6 Ways You Could Make That Honeymoon Stage Last …
Even if you’ve been married for decades. Really!
Falling in love? Easy. Staying in love with the same person who chews loudly, snores while you’re trying to fall asleep, and has a habit of leaving his dirty socks mere feet away from the hamper? More difficult.
Numerous studies have found that the quality of a marriage declines over time — and this doesn’t bear well for our overall happiness: A study published in the Journal of Happiness Studies finds that the well-being benefits of marriage are greatest immediately after marriage when you’re in the honeymoon stage.
So, we spoke with therapists about how to keep that spark going in your marriage. At the very least, do it for your own well-being.
Embrace your partner’s faults
The honeymoon phase is technically called the “limerence” stage, as it’s part of the first stage of love, says Michele Waldron, a licensed psychologist and certified couples and sex therapist. The term was first coined in 1979, and it’s characterized by intense pleasurable physical sensations.
“Some describe it as feeling almost addicted to the person,” Waldron says. “Being with them causes significant emotional and sensual pleasure.” This phase can last a few months or a few years, and those in it tend to see the other’s best sides (both people usually present the best sides of themselves as well). The phase ends when the rose-colored glasses come off, and you start to see faults in your partner, which may lead to conflict. This is normal, Waldron says. Remaining in the honeymoon phase isn’t normal, since it’s superficial. For a relationship to progress, it needs to deepen, and that means getting to know your partner — which includes getting to know their faults.
“To keep the feelings going, it is important to embrace the other for all of who they are, and to find ways to stay adventurous together,” she says.
We tend to take each other for granted the longer we’re in a relationship. For example, at the beginning, you may have gushed every time he made you dinner. Now, you complain because he uses too much butter when he cooks. Gratitude is one of the major things that falls to the sideline when couples are in long-term relationships, says Laura Doyle, an author and a relationship coach. “How often do you tell your spouse thank-you?” Doyle asked. It can be for anything, from doing the dishes to picking up his socks on the way to bed. “Sure, these are things that he should naturally be doing, but that doesn’t mean you shouldn’t, nor can’t, appreciate it,” Doyle says.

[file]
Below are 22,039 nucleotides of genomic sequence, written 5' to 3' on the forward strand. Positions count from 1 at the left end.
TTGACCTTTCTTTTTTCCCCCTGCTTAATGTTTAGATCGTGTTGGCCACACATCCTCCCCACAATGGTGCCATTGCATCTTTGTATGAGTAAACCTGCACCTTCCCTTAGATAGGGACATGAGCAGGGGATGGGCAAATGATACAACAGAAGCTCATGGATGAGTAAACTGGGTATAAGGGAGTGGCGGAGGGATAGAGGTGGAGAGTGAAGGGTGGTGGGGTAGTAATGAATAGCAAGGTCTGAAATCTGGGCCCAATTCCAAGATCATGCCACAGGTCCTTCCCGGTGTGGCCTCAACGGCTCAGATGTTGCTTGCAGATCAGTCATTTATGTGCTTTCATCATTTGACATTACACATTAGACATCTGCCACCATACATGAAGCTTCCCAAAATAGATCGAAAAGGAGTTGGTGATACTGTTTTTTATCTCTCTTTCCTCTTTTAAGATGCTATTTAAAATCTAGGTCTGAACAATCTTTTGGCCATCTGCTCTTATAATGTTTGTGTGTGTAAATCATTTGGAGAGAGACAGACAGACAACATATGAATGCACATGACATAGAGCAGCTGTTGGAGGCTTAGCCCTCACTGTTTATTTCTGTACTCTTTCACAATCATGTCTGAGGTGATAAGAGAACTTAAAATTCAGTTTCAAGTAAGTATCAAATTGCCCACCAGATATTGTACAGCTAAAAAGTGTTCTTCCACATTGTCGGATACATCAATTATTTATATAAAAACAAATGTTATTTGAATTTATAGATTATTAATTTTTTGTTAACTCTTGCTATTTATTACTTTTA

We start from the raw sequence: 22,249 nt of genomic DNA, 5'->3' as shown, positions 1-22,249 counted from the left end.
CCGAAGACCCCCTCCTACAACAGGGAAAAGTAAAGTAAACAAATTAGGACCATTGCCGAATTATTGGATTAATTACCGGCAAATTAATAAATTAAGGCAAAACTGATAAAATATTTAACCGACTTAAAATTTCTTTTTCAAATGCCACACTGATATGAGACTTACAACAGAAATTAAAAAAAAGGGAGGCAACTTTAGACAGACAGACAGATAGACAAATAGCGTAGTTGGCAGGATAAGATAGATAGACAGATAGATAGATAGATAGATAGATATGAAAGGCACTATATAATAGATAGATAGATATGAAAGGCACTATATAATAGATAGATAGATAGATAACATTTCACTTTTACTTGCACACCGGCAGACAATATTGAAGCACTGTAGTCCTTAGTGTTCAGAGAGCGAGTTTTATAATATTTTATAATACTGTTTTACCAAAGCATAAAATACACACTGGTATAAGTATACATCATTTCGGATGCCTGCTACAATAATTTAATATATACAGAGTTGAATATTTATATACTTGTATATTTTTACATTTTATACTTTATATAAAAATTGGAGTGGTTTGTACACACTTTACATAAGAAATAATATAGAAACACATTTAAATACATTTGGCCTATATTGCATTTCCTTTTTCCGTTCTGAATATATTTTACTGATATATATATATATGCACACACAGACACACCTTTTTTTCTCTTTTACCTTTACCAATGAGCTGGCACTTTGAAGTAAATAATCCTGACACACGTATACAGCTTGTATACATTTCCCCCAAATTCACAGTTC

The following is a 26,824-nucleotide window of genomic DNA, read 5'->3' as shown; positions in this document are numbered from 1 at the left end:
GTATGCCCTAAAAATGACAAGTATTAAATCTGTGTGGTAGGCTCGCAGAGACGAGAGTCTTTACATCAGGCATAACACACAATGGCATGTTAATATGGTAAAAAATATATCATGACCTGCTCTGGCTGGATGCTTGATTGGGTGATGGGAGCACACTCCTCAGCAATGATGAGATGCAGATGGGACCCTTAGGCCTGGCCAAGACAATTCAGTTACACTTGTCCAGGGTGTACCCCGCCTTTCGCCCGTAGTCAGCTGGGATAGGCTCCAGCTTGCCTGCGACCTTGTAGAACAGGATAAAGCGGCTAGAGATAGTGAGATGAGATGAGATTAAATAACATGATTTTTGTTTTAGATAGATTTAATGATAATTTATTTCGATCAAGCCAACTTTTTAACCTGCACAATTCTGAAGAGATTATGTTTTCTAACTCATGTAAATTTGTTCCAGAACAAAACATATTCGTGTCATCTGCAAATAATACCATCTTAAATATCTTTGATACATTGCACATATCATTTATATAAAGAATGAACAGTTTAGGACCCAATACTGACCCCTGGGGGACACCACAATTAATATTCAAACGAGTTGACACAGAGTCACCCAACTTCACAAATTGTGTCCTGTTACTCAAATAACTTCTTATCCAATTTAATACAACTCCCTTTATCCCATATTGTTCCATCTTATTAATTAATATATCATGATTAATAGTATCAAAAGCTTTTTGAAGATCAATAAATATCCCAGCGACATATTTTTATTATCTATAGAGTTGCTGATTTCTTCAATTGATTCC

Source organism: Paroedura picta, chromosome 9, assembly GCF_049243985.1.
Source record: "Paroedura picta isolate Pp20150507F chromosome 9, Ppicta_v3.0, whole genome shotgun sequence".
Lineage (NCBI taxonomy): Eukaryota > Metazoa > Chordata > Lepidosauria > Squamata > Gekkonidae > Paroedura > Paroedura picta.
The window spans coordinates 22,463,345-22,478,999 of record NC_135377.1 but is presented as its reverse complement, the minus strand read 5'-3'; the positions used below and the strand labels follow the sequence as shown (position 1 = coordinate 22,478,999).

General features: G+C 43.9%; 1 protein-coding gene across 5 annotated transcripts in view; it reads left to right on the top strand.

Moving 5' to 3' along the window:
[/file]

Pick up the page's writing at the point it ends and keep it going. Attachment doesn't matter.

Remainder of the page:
Make time for each other
You may find yourself letting your relationship take the back seat, especially after you have become comfortable, says Joni Ogle, a licensed clinical social worker and a certified sex addiction therapist. But making time for each other is crucial for keeping the spark alive, Ogle says. “Whether it’s going on regular date nights, a weekend trip or just taking a few minutes every day to talk without distractions, carving out time for each other will keep you connected,” she says.
Many couples forget the important components of a marriage, which are communication, intimacy and quality time, says Kasey King, a licensed marriage and family therapist. “They no longer have to come together and plan a wedding or paint the new house, so they slowly become emotionally distant.” Try taking a class together, or even form a book club together.
Accept that one person can’t give you everything you need
Cultivate friendships, and encourage your spouse to do the same, says Caroline Madden, a licensed marriage and family therapist, and the author of How to Go From Soul Mates to Roommates in 10 Easy Steps. Having friends outside your marriage takes the pressure off your partner to be everything for you. Just make sure you choose healthy relationships that enhance your marriage instead of detracting from it, Madden says.
Commit to having weekly dates — and be creative with your dates, says Danielle McDowell, a licensed therapist in Virginia and Florida. Seek to continue to learn new things about your partner through open communication or by using conversation-style card games that help to ask unique questions so you can learn more about each other. “It’s important to understand that the newlywed feeling will evolve and change as the relationship changes, and that’s OK,” she says. “As the feeling evolves, commit to doing your part to maintaining the spark that developed during the newlywed time of your relationship.”
What do you think of the advice above? Let us know in the comments below.